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The Missouri Review 29.2 (2006) 117-130

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Runes and Incantations

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I've always believed in signs and will do almost anything to predict the future. Often the first to pry open my fortune amid the remains of a Chinese dinner, I inhale the smell of the cookie itself as prophecy: that honeyed shellac, the faintest bitter whiff of lemon. I like best those moments just before my future will be revealed, the cookie still whole in my hands, my fate untouched within its folds.

When the time comes, I read the fortune aloud with scorn, I laugh with my dinner companions, I add the words "in bed" to every line because that's what's done these days. But secretly I believe anything the fortunes say; I stash these ribbons away in my purse, where I'll come across them weeks, months, years later and won't be able to remember if what they said came true.

This predilection for the mystic has been with me ever since I was a child. The best present I ever received as a girl was the Magic 8-Ball: every day I asked it a question, my hands in a death grip on the black orb; then I turned it over so the answer floated up with sharp clarity from the murk: It depends. No. All signs point to yes. I found such limited and simple answers liberating rather than confining; I suppose I felt comforted by the possibilities whittled down to a certain few, the future determined in the simplest words. Even if the answer disappointed, I resisted asking the question again, wary of contradiction. Once answered, forever answered: that's what I believed. I could [End Page 118] hop on my bike—the pink Schwinn with its white wicker basket—and pedal up the cul-de-sac to carry out whatever course of action the 8-Ball dictated, whether it was playing hide-and-seek with the Steinberg kids—notorious cheaters, every one—or asking for a swim in the Goldmans' pool (the most lovely blue water, the most suggestive mermaid shape, but always hidden behind a latched gate), or dropping my best friend, Stacy, because she had spread my current infatuation with Bill French all over the fifth grade.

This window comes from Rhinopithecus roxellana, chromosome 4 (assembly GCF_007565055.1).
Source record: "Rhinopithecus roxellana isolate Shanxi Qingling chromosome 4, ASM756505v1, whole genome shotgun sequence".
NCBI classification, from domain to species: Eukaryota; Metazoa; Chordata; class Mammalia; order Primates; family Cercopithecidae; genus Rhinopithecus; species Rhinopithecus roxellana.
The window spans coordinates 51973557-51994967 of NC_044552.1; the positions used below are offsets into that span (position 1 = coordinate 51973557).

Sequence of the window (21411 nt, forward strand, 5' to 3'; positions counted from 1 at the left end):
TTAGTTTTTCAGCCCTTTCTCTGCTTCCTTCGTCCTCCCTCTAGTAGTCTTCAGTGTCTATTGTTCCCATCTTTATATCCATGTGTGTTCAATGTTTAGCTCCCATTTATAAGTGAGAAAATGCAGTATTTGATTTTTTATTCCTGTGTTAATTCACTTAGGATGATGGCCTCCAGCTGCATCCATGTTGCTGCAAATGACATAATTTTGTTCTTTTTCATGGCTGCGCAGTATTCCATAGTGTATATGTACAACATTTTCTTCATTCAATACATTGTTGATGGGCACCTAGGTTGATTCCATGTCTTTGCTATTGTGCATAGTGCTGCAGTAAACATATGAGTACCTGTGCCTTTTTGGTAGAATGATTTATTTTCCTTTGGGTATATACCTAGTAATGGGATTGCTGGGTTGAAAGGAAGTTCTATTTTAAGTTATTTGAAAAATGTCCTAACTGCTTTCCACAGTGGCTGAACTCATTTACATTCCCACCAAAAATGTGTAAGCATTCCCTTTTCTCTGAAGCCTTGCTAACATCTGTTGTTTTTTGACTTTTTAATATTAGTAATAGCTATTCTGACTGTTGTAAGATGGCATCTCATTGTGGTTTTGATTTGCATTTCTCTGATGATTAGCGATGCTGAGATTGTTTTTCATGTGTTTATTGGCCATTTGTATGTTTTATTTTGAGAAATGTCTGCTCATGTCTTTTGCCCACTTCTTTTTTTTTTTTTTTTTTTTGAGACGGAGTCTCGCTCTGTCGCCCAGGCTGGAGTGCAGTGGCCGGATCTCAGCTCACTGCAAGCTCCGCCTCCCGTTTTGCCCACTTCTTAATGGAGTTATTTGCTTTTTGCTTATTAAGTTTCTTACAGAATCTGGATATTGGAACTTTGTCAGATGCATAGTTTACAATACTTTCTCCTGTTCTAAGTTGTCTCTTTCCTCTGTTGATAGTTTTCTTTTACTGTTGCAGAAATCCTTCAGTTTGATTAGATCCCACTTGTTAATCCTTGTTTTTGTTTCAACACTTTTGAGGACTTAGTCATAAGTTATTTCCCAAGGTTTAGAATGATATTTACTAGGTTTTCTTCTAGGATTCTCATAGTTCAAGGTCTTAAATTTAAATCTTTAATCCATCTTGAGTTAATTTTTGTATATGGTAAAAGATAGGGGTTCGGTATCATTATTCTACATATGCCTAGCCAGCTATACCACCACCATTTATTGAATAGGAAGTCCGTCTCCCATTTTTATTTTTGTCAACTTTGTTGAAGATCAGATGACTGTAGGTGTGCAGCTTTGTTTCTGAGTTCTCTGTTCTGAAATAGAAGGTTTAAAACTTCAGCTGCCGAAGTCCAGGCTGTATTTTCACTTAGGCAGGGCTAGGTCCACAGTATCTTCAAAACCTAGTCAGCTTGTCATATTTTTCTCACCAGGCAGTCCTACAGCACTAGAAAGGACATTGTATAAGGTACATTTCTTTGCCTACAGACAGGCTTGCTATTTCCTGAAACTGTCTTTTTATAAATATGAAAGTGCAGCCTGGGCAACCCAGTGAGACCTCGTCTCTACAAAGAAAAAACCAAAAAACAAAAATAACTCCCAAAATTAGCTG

I realize this constant truck with the Magic 8-Ball might imply I was an anxious child, chronically indecisive, raised in an unpredictable household. But nothing could be farther from the truth. My parents were mild people, given to rare outbursts of anger, but on the whole thoroughly predictable: my father drank the same glass of Ovaltine every morning; I knew where to find my mother at any time of the day. They drank exactly one glass of Manischewitz wine on the holidays, and three days out of seven we ate Jell-O chocolate pudding for dessert, mounded with tantalizing swirls in fancy glass cups. My future—my day-to-day future anyway—was never in question: I knew my father would always have a job (he worked as a midlevel engineer for RCA and later ITT; he retired after forty years and said all he missed was his daily bridge game at lunch). I knew my mother would come home from the market every Thursday with bags and bags of food for us to plunder: soft rye bread with caraway seeds, boxes of Hostess cupcakes, Cocoa Krispies. For years I knew I would get up from my bed every weekday and walk to school: first the elementary school a couple of blocks away, then Patrick Henry Junior High, a little farther, then Granada Hills High School, across the busy intersection. It would always be seventy-two degrees and warm, or ninety degrees and hot, and the eucalyptus trees would continually shed their bark but never disappear. The 7-Eleven would always have root-beer Slurpees, and I would have the money in my pocket to buy them. [End Page 119]

I had the same friends year in and year out: Valentina (whose name was...


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